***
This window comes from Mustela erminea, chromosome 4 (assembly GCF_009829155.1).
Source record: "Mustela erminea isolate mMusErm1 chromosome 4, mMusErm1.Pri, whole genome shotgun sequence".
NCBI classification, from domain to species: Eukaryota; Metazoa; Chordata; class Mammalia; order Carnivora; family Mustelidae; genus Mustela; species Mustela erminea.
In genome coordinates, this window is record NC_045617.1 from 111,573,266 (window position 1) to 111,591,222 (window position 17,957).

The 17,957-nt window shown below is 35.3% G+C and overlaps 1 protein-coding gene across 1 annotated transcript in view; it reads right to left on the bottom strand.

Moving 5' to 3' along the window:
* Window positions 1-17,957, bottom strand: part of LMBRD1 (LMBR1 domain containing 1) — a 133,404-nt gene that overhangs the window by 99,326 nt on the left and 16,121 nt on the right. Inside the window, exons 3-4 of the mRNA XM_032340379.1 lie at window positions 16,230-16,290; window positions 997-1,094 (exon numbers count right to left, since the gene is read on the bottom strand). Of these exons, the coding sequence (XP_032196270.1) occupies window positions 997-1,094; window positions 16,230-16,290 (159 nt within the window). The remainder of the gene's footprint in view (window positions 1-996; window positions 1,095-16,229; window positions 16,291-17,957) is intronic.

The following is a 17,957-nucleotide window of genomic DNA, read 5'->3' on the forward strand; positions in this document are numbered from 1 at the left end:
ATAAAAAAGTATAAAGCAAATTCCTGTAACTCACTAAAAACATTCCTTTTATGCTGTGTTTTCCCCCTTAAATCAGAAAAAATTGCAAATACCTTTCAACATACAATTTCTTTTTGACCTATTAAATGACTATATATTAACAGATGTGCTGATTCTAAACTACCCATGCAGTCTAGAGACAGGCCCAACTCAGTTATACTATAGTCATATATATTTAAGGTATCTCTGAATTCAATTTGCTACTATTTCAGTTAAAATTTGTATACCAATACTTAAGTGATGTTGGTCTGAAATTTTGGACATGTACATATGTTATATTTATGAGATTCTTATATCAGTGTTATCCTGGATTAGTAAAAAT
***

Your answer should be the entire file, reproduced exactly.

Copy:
This window comes from Mustela erminea, chromosome 4 (assembly GCF_009829155.1).
Source record: "Mustela erminea isolate mMusErm1 chromosome 4, mMusErm1.Pri, whole genome shotgun sequence".
NCBI classification, from domain to species: Eukaryota; Metazoa; Chordata; class Mammalia; order Carnivora; family Mustelidae; genus Mustela; species Mustela erminea.
In genome coordinates, this window is record NC_045617.1 from 111,573,266 (window position 1) to 111,591,222 (window position 17,957).

The 17,957-nt window shown below is 35.3% G+C and overlaps 1 protein-coding gene across 1 annotated transcript in view; it reads right to left on the bottom strand.

Moving 5' to 3' along the window:
* Window positions 1-17,957, bottom strand: part of LMBRD1 (LMBR1 domain containing 1) — a 133,404-nt gene that overhangs the window by 99,326 nt on the left and 16,121 nt on the right. Inside the window, exons 3-4 of the mRNA XM_032340379.1 lie at window positions 16,230-16,290; window positions 997-1,094 (exon numbers count right to left, since the gene is read on the bottom strand). Of these exons, the coding sequence (XP_032196270.1) occupies window positions 997-1,094; window positions 16,230-16,290 (159 nt within the window). The remainder of the gene's footprint in view (window positions 1-996; window positions 1,095-16,229; window positions 16,291-17,957) is intronic.

The following is a 17,957-nucleotide window of genomic DNA, read 5'->3' on the forward strand; positions in this document are numbered from 1 at the left end:
ATAAAAAAGTATAAAGCAAATTCCTGTAACTCACTAAAAACATTCCTTTTATGCTGTGTTTTCCCCCTTAAATCAGAAAAAATTGCAAATACCTTTCAACATACAATTTCTTTTTGACCTATTAAATGACTATATATTAACAGATGTGCTGATTCTAAACTACCCATGCAGTCTAGAGACAGGCCCAACTCAGTTATACTATAGTCATATATATTTAAGGTATCTCTGAATTCAATTTGCTACTATTTCAGTTAAAATTTGTATACCAATACTTAAGTGATGTTGGTCTGAAATTTTGGACATGTACATATGTTATATTTATGAGATTCTTATATCAGTGTTATCCTGGATTAGTAAAAAT